The trip log for this initial trip for our group is located


Now for a few things that were not in the trip log. It was cold the night before the hike. Some of us camped out the night before the hike within PenMar Park, which was prohibited shortly after our trip. I had a cheap sleeping bag and the cold kept me awake. I also had a tough time sleeping because, when the bars closed at 2:00 AM in Thurmont, MD, all the rowdies drove up to PenMar Park and were driving around the park quickly, laughing and blasting their music.

So I was tired for the start of the hike. My pack weight at the start of the hike was 75 pounds. We did about 10 miles the first day. I thought that I was going to die the last few miles. I was so weak at the end of the first day that I was too tired to eat. I knew that I was in trouble. So I solicited the advice of my fellow hikers and placed items that I did not need in plastic trash bags and hid them at road crossings. I would come back and retrieve them after the hike. By the end of the hike I was having fun and was hooked on backpacking.

All of us on the team got along well during the hike. So we decided to do
some more hikes together after the tag team hike was over. Originally we were going to hike every month. But that became between 2 and 5 times a year. We then thought up a name for ourselves. We called ourselves the Rag Tag Rangers. We had a web site way back in 1996 and got our own domain a few years later.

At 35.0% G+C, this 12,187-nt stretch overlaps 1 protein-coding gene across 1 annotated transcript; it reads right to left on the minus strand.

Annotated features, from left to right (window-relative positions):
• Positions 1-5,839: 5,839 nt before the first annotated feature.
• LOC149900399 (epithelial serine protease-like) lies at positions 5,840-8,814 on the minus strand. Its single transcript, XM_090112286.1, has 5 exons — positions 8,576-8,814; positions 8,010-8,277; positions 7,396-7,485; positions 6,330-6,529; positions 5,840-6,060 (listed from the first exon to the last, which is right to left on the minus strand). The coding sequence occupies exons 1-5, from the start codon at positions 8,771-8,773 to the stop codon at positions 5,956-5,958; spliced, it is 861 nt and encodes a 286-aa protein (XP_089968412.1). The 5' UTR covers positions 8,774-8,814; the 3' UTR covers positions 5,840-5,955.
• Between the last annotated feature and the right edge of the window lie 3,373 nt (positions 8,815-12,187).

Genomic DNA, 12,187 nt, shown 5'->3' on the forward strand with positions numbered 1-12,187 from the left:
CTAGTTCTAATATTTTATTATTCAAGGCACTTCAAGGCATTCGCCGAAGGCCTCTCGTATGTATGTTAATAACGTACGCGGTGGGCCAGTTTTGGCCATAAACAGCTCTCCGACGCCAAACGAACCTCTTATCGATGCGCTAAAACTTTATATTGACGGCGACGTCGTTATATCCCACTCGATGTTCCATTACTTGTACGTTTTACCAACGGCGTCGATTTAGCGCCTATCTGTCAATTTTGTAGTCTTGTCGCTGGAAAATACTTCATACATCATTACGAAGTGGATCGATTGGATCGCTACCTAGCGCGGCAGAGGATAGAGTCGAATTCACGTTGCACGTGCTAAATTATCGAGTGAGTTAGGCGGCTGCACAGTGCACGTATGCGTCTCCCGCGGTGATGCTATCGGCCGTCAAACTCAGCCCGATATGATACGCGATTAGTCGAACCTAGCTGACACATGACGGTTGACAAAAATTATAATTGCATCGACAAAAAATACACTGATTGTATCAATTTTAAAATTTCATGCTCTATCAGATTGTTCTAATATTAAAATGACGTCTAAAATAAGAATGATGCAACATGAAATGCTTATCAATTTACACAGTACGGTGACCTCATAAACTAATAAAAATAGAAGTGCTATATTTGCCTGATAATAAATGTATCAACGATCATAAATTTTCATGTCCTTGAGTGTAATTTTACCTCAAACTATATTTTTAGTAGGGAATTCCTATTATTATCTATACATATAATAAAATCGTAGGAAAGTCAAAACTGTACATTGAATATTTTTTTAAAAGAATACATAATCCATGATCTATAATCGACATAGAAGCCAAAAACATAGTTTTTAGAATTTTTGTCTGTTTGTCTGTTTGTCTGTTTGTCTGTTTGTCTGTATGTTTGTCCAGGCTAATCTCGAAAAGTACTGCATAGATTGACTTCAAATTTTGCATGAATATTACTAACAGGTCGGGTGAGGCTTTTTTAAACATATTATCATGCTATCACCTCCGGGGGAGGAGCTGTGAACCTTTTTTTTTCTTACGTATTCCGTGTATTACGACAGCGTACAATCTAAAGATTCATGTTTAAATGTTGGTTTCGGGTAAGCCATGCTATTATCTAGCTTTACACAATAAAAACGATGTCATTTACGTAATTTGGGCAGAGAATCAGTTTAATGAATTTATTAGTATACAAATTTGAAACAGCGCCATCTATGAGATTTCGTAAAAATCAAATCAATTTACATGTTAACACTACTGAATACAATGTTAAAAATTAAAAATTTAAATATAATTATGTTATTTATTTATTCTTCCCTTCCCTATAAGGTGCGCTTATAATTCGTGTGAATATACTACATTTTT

Over the years I got better at backpacking. The Rag Tag Rangers would go onto hike over 500 miles spread among 50 plus hikes in 4 different states. The hikes would be anywhere from a day hike to a week long backpacking trip. We had as many as 50 dues paying members at one point. One trip had 11 participants. In 1999 I took a 6 month sabatical from AOL and hiked the AT from GA to central VA. It was a lot of fun.

We had people come and go over the years in the group. In the 2008-10 period participation dwindled down to 3 or 4 of us. We kept hiking in some really neat places. But it started being a drag just keeping it going for the sake of keeping it going. And we had all grown in different directions over the 15 years that we had been doing this. And we didn't get along as well as we used to. So in 2010, it was over. I didn't want to lead it anymore and no one else wanted to. So the Rag Tag Rangers then ceased to exist. I

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have re-posted the majority of our trips on this site. You may notice that the HTML on some of the early posts is a bit rough. I wanted to try and keep these trip logs exactly as they looked back in the mid to late 1990's. We all had fantastic memories of good times in the past. But it was time to move on.

You may see some images on this site with the URL on them. This was the domain of the Rag Tag Rangers Outdoor Group. If you try to navigate to that domain now it will take you to a site that appears to be an association of progressive developers. I'm glad that they got this domain.

The patch at the top of this screen was the official patch of the Rag Tag Rangers. It was also the logo on our web site.